I guess you really CAN have too much of a good thing. Salt has long been adored by culinarians for its transformative powers over virtually ANY food. And that’s precisely the problem. Over time, we’ve added more and more salt to more and more foods and now we bear significant public health risk as a result.
Excess salt intake most notably leads to high blood pressure, which can lead to increased risk of heart attacks and stroke. Consuming too much salt can also cause water retention or bloating, which are certainly not as dangerous but can be vexing to those trying to maintain their weight or waistline!
I read this NY Times article over the weekend and was blown away by a lot of what I learned. Just a few highlights:
– Processed food accounts for nearly 80% of the salt in the American Diet
– Salt in those foods works with added fat and sugar to achieve flavors that are literally addictive for consumers – consider the old “Betcha Can’t Eat Just One” campaign – this is why!
– Nutrient labels overstate the recommended daily allowance for sodium at 2300mg. Most consumers (children, older adults, people with hypertension) actually should max out around 1500 mg. This makes food labels too lenient for most consumers.
– A 1 c. serving of Cheez-Its delivers 1/3 of the (highest) recommended daily sodium for an adult – salt is added to the dough, the cheese AND sprinkled on top of the baked cracker!
– 3 slices of Oscar Meyer ham has 1/2 of the recommended daily sodium for an adult
– A can of Campbell’s Chicken Noodle Soup packs the ENTIRE daily sodium intake into just 150 calories!
One of the saddest things is that food manufacturers feel they have little consumer-driven incentive to reduce the amount of salt in their products because there is no weight-loss or appearance benefit for consumers from salt reduction. This differs from the widespread consumer demand to reduce sugar in products, which led to an onslaught of items sweetened with artificial sweeteners. Since salt reduction presents “only” a health benefit, consumers appear far less motivated to demand change.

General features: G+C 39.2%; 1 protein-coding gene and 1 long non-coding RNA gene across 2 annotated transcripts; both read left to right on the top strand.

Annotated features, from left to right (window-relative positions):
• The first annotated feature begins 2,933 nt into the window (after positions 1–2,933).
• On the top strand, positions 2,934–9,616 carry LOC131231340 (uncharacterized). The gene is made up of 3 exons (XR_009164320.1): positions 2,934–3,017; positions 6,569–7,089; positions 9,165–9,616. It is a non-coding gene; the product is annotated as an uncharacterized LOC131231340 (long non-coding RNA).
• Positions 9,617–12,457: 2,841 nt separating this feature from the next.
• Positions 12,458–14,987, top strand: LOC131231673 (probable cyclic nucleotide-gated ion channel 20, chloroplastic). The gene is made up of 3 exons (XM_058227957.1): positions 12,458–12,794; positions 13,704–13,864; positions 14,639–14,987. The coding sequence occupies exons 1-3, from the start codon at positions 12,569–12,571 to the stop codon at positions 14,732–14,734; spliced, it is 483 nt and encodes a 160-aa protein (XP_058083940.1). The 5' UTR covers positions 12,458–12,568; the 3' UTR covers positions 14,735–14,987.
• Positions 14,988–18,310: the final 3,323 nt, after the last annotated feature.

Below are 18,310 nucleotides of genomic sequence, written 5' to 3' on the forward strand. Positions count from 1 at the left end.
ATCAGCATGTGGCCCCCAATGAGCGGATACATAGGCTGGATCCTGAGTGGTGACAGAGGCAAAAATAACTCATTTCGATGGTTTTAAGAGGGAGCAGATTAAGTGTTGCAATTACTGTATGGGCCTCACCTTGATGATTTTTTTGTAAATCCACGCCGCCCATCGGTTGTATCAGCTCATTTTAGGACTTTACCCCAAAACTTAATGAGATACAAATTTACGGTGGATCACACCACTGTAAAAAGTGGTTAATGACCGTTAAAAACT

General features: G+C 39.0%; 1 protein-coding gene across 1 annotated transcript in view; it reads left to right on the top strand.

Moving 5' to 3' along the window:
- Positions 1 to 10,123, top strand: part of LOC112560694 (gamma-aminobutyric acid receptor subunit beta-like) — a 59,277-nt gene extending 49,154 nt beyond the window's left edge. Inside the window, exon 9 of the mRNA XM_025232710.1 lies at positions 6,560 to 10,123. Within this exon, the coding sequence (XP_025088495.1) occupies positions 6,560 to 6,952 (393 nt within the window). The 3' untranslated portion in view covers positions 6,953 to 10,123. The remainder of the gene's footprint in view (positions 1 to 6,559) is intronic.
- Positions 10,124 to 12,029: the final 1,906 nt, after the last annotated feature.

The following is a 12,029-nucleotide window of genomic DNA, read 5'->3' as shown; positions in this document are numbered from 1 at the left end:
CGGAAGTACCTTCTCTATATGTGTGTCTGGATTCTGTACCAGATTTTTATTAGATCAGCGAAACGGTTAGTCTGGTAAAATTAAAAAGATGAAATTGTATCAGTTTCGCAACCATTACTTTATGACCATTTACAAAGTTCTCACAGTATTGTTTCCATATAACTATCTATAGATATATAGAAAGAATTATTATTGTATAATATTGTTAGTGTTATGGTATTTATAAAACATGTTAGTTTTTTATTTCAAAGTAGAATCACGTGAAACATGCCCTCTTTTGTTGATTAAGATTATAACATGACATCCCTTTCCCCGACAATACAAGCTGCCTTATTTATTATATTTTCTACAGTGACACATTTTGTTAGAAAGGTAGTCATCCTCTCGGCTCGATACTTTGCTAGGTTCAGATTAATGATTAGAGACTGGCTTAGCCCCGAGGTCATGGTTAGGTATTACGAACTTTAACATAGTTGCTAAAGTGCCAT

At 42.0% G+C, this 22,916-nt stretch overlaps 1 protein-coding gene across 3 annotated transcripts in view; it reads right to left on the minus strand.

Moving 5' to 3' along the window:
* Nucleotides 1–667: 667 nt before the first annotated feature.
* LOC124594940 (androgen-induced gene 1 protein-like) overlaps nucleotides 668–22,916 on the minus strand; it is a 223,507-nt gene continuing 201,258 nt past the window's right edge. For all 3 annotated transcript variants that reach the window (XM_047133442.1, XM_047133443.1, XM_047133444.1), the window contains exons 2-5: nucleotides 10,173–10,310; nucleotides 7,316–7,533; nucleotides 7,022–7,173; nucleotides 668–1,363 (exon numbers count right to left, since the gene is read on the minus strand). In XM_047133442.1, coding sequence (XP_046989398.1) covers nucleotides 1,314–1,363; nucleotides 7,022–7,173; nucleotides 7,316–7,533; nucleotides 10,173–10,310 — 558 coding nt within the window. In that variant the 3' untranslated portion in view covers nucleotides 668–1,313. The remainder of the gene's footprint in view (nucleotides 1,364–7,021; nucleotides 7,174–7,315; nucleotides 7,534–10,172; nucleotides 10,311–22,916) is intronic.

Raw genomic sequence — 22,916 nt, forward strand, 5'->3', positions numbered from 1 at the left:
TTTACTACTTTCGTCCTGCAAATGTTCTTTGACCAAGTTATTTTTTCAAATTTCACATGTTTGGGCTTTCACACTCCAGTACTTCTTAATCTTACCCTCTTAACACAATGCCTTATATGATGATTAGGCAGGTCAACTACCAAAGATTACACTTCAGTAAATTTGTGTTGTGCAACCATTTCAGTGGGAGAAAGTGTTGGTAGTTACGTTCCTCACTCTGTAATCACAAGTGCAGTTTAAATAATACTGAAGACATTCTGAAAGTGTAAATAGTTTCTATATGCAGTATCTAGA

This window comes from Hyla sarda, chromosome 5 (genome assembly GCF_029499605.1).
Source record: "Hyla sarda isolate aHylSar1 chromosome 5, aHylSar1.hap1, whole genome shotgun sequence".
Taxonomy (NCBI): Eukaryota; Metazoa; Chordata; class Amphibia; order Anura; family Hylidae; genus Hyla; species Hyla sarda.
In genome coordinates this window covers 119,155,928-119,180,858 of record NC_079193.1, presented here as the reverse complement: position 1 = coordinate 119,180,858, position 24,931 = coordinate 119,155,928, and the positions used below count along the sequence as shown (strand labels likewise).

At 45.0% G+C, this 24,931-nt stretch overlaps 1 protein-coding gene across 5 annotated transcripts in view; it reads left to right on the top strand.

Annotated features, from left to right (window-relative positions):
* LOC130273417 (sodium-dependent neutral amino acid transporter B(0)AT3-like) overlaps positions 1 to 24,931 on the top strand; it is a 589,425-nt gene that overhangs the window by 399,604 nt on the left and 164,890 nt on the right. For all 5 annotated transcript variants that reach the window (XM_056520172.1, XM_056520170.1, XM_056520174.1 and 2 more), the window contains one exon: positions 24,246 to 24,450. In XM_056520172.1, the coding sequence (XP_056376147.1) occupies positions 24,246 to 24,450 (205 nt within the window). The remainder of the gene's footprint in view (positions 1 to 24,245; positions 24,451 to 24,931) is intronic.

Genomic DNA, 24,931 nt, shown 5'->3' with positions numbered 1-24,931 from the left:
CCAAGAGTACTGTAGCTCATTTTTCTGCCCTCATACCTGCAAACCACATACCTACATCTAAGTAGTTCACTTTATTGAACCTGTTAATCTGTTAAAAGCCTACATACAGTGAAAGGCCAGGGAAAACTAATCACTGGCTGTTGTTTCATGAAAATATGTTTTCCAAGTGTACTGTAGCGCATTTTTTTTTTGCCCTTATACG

And, the truth is, reducing the salt in these products DOES negatively impact the taste. Manufacturers fear that consumers will vote with their wallets and simply stop buying lower-sodium versions of their favorite foods if they no longer taste as good!
So what’s a person to do? It seems that since 80% of our salt intake is coming from processed foods, one logical step is to reduce the number of processed foods we eat! I advocate this approach for lots of reasons, so just add this one to the list. Restaurants are also notorious for over-salting foods, so the more we can cook at home, the better off we probably are when it comes to sodium intake.
Cooking food from fresh ingredients allows us to control the amount of salt we add to just what we need to enhance flavor. This should result in a far lower salt intake overall than if we were eating a diet rich in processed foods. And to top it off, fresh foods often NEED less seasoning because their natural flavors are so amazing.
So, while I’m not throwing out the jar of kosher salt I use for cooking anytime soon, I am committing to being even more cognizant of the sodium content in any processed foods I may buy. Like Cheez-Its. Sheesh.